The rise of digital commerce has increased the need for intuitive retail technology solutions. However, too often, brick-and-mortar retail companies are burdened with bloated and glitch-prone legacy systems, making it challenging to keep pace with rapidly evolving customer expectations.
The retail space is changing quickly, and most global retail tech leaders already see the writing on the wall. Their legacy systems aren’t going to cut it for much longer – at least not in their current state.
Consequently, retail companies are at a crucial pivot point where they must figure out how to forge a path forward with their existing legacy systems. The question becomes how.
The challenges with legacy systems
Most legacy systems have been around for decades. They’re often comprised of multiple systems and dated code. Over time, it becomes increasingly difficult to patch and add new features and nearly impossible to do it quickly, especially since these solutions were built for the retail landscape of a decade ago.
It’s also expensive. Retailers spend around 58% of their IT budget maintaining their legacy systems. Add to this mix the fact that most in-house programmers are only familiar with the code for the legacy software itself, and the challenges are compounded. When new features and add-ons are needed, integrating new code and software with the old legacy code can be a big obstacle for internal engineers.
However, despite the obvious challenges, legacy systems are still an integral part of the retail technology solutions landscape, and they often play a fundamental role in the infrastructure of a company.
Too often, though, off-the-shelf solution providers and large consulting firms say the answer is to throw out the legacy system and move everything to the cloud in one fell swoop. This approach is flawed for several reasons – and has created a significant barrier for retailers, causing the leadership to delay improving their retail technology solutions out of concerns over the immensity of the task despite the imminent need for transformation.
The current approach to adding new retail technology solutions is flawed
Most global retailers are willing to invest in improving their digital technology, but the approach they choose is not always effective.
Enterprises typically pursue one of two paths:
They choose an off-the-shelf solution, adding yet another piece of software to their already piecemealed system. The add-on is supposed to integrate with the legacy system with ease, but it’s never that easy, and it often requires more time and resources from the in-house engineering team.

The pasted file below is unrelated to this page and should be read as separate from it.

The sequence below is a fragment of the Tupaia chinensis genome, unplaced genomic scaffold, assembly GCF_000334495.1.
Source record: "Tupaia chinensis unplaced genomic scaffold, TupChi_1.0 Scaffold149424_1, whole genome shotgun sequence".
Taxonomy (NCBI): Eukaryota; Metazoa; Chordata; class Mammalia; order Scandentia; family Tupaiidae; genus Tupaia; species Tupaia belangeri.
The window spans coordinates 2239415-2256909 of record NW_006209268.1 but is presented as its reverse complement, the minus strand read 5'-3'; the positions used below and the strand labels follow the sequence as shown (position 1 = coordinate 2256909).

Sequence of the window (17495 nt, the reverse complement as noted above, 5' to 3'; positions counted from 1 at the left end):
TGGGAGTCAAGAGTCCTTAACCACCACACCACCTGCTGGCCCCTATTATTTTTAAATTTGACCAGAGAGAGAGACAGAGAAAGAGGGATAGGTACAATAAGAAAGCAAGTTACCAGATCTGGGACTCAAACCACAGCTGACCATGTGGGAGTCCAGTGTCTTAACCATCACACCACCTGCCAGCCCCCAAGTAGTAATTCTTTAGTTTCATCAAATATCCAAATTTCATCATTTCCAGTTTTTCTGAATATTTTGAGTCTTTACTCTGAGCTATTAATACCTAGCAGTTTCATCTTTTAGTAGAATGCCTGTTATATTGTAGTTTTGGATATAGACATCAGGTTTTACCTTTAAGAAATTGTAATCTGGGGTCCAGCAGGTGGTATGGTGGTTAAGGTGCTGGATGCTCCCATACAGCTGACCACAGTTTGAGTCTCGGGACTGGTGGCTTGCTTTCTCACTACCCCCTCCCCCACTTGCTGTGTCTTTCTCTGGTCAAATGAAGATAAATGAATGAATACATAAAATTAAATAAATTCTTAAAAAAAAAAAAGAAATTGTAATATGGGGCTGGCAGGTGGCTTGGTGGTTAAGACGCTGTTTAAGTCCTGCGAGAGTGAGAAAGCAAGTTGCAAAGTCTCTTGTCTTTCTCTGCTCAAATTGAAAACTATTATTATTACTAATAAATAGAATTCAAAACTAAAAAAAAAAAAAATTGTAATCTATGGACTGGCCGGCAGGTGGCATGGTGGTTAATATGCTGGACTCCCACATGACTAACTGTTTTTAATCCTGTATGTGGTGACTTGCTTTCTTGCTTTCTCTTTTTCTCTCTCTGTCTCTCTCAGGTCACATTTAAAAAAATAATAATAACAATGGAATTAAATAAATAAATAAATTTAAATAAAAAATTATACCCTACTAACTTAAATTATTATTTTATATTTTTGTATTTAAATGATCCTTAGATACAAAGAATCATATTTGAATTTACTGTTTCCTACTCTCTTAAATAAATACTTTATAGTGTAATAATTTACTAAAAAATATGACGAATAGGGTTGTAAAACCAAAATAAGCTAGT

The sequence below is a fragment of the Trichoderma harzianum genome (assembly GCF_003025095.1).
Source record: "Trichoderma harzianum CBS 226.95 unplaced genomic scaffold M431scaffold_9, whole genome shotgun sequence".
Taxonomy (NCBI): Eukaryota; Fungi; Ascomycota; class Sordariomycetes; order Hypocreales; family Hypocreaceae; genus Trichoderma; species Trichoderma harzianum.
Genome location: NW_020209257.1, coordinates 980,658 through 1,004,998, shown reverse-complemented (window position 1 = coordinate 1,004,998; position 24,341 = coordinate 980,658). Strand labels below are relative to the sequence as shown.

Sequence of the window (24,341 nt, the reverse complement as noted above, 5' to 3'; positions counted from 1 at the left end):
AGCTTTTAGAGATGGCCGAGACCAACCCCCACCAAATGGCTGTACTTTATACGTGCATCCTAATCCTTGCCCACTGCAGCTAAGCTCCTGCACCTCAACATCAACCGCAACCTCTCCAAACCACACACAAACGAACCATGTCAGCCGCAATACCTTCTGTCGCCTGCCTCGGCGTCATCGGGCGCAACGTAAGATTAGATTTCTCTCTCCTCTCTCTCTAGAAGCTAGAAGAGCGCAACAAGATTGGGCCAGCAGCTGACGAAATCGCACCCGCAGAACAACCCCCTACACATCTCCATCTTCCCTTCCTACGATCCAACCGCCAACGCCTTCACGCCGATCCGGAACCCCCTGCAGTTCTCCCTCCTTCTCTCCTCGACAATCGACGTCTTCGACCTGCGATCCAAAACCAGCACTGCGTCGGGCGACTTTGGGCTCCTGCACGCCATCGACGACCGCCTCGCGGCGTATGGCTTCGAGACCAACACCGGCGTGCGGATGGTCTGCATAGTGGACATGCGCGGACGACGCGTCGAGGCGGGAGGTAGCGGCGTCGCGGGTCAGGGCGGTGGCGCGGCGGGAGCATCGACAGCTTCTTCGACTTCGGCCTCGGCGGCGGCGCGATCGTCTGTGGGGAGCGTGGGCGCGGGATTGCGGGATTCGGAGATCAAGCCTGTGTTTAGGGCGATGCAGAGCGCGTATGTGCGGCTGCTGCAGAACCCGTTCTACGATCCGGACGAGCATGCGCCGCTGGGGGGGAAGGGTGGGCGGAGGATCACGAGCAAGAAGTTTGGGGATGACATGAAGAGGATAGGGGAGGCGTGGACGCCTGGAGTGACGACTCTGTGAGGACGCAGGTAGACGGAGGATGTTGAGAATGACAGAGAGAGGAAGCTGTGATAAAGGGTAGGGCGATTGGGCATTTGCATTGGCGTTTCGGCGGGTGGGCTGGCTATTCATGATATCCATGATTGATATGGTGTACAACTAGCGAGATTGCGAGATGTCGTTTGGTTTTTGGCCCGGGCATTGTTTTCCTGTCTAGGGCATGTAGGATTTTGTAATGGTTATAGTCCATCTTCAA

They hire a Big 4 consulting firm with the purported knowledge and expertise to guide their project, only to discover that their approach isn’t necessarily the best fit. Bringing a large consulting firm into an already complex global enterprise only adds unnecessary complexity to the problems at hand. Retailers often remain stuck in bureaucratic, tedious processes that delay real results and prioritize project completion over solving the business’s unique issues.
When dealing with legacy systems, companies must devise a path forward that’s more collaborative and customer-centric.
It’s about taking a collaborative, customer-centric approach
In our experience working with global retailers, we’ve seen that to get ahead, retailers must take a collaborative, customer-centric approach. Partnering with a firm that has experience collaborating closely with large enterprises on similar projects can help guide this process to success.
What does this approach look like? Working intimately with internal engineering teams and the existing legacy system to determine:
What’s already working
Where the current value lies
Where the gaps in customer needs exist
By leveraging that knowledge, an experienced team can create a future-proof solution capable of scaling and evolving with the company.
And make no mistake: In-house engineers are a retailer’s biggest asset. They already know the problems and the strengths of the existing tech, and they deeply understand the existing legacy system’s gaps, so collaboration is key.
But perhaps the biggest key to delivering real value with a digital transformation project is the ability to cut through the bureaucratic red tape. Because the truth is that a firm that does just what a retailer asks without bringing a new standpoint, provides no lasting value. Deep expertise in enterprise-level software product design and an objective outside perspective are critical to these types of challenges.
A unique approach that drives long-term value
S4N teams offer an outside perspective to our clients, identifying challenges, offering solutions, and making recommendations for a proactive and measured path forward. We work outside the confines of a retailer’s existing internal structure, and that delivers our clients with an enormous advantage for predictably delivering complete software products in a timely, consistent manner.
S4N is committed to designing and building solutions that are intuitive enough to grow and not become the next legacy system in need of patching ten years from now. To us, it’s not about one-off projects that tow the party line, it’s about long-term digital solutions that meet each retailers’ unique objectives and customer needs.
We’re here to help support retailers’ digital software development every step of the way. Let’s start a conversation about your technology needs.